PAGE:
The quicker a phone's answered in sales, the slower it's answered in customer services - Brownridge's Law
MOBILE OPERATOR T-Mobile has admitted that it picks and chooses which text messages to deliver on its network.
The admission came in legal case in which the mobile operator is being sued by the short-code text service EZ Text. The text marketing firm, which signed up a California marijuana dispensary found that it fell afoul of T-Mobile's apparently secret guidelines.
T-Mobile said that it reserved the right to pre-approve EZ Text's clients, a list of which it says the firm never submitted. In the New York federal court filing, T-Mobile said it requires pre-approval "to protect the carrier and its customers from potentially illegal, fraudulent, or offensive marketing campaigns conducted on its network".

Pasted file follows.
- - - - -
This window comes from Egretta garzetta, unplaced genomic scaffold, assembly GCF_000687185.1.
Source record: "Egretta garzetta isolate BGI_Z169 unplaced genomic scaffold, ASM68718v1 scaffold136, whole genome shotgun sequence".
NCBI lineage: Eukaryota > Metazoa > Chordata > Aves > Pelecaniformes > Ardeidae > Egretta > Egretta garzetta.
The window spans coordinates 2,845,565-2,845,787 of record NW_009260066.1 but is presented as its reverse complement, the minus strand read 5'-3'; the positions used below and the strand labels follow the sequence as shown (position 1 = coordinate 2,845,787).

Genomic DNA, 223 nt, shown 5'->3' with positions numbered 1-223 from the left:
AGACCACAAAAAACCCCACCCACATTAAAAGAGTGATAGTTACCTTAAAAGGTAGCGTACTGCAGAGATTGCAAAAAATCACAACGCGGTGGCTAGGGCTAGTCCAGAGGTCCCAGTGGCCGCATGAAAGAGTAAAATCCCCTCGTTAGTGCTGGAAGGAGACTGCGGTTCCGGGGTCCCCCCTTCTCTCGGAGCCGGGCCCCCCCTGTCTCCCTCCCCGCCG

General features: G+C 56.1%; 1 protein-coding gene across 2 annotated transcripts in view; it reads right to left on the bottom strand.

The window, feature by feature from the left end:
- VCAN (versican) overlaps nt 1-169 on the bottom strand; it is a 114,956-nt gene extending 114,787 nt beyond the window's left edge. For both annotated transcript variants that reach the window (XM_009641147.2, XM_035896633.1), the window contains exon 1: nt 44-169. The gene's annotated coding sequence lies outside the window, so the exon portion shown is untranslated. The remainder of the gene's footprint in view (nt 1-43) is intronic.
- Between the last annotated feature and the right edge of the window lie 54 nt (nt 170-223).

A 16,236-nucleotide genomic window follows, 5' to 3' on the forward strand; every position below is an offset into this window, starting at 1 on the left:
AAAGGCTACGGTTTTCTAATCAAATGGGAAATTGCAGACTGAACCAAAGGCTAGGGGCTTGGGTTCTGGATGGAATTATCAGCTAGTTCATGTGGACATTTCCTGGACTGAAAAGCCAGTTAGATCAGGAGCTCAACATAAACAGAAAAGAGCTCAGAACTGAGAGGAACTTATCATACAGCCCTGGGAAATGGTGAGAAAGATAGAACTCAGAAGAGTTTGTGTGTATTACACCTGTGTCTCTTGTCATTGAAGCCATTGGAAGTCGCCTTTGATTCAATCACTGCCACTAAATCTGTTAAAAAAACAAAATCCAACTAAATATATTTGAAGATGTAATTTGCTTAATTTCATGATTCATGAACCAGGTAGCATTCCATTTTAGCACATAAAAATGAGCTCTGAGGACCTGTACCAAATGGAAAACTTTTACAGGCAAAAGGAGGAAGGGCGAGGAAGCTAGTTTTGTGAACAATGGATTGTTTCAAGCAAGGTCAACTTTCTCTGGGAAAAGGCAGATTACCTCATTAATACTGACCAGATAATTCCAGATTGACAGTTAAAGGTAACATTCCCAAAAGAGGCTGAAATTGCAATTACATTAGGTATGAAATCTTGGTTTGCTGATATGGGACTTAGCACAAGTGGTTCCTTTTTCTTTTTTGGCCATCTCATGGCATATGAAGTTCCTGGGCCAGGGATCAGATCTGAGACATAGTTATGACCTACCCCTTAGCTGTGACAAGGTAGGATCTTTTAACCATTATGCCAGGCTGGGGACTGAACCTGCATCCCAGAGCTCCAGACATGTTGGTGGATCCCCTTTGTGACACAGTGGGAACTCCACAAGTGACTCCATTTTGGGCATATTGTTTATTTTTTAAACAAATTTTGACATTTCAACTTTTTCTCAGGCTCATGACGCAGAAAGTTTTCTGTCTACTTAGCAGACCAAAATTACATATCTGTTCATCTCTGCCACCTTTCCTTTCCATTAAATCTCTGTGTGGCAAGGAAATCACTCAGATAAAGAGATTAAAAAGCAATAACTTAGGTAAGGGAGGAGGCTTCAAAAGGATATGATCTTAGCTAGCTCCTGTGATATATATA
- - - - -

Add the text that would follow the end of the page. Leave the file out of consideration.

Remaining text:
Although one might understand T-Mobile wanting to cover its back with some sort of vetting procedure, the idea that certain text messages can be discarded without any notice is something that will concern its subscribers. That T-Mobile doesn't make the process as transparent as it should be raises the question of possible censorship.
EZ Text is hoping that the federal judge assigned to the case comes up with an answer soon, as it says that T-Mobile's actions are likely to run it out of business.
For T-Mobile, the admission that it can censor text messages is likely to cast a bright light on what other sources, message contents and destinations it deems to fall under its "discretion". µ
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